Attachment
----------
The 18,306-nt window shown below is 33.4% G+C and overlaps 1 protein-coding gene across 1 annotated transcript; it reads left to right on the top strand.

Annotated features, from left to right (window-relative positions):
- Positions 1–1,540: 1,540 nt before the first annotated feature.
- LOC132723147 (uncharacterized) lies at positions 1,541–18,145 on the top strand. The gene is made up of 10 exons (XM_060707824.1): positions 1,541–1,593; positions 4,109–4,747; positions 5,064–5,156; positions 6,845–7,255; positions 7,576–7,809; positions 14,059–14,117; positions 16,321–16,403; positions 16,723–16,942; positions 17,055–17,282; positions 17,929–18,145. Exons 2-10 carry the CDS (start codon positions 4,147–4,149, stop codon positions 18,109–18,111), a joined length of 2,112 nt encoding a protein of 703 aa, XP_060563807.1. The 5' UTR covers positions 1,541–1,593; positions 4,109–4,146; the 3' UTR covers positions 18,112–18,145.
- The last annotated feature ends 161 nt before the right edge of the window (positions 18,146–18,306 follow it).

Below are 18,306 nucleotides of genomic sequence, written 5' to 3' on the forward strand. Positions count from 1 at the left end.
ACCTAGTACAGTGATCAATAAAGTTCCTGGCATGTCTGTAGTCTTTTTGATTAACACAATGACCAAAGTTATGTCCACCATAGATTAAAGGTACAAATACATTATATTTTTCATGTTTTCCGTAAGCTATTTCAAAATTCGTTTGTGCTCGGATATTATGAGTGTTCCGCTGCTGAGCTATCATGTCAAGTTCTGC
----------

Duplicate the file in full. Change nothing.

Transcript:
The 18,306-nt window shown below is 33.4% G+C and overlaps 1 protein-coding gene across 1 annotated transcript; it reads left to right on the top strand.

Annotated features, from left to right (window-relative positions):
- Positions 1–1,540: 1,540 nt before the first annotated feature.
- LOC132723147 (uncharacterized) lies at positions 1,541–18,145 on the top strand. The gene is made up of 10 exons (XM_060707824.1): positions 1,541–1,593; positions 4,109–4,747; positions 5,064–5,156; positions 6,845–7,255; positions 7,576–7,809; positions 14,059–14,117; positions 16,321–16,403; positions 16,723–16,942; positions 17,055–17,282; positions 17,929–18,145. Exons 2-10 carry the CDS (start codon positions 4,147–4,149, stop codon positions 18,109–18,111), a joined length of 2,112 nt encoding a protein of 703 aa, XP_060563807.1. The 5' UTR covers positions 1,541–1,593; positions 4,109–4,146; the 3' UTR covers positions 18,112–18,145.
- The last annotated feature ends 161 nt before the right edge of the window (positions 18,146–18,306 follow it).

Below are 18,306 nucleotides of genomic sequence, written 5' to 3' on the forward strand. Positions count from 1 at the left end.
ACCTAGTACAGTGATCAATAAAGTTCCTGGCATGTCTGTAGTCTTTTTGATTAACACAATGACCAAAGTTATGTCCACCATAGATTAAAGGTACAAATACATTATATTTTTCATGTTTTCCGTAAGCTATTTCAAAATTCGTTTGTGCTCGGATATTATGAGTGTTCCGCTGCTGAGCTATCATGTCAAGTTCTGC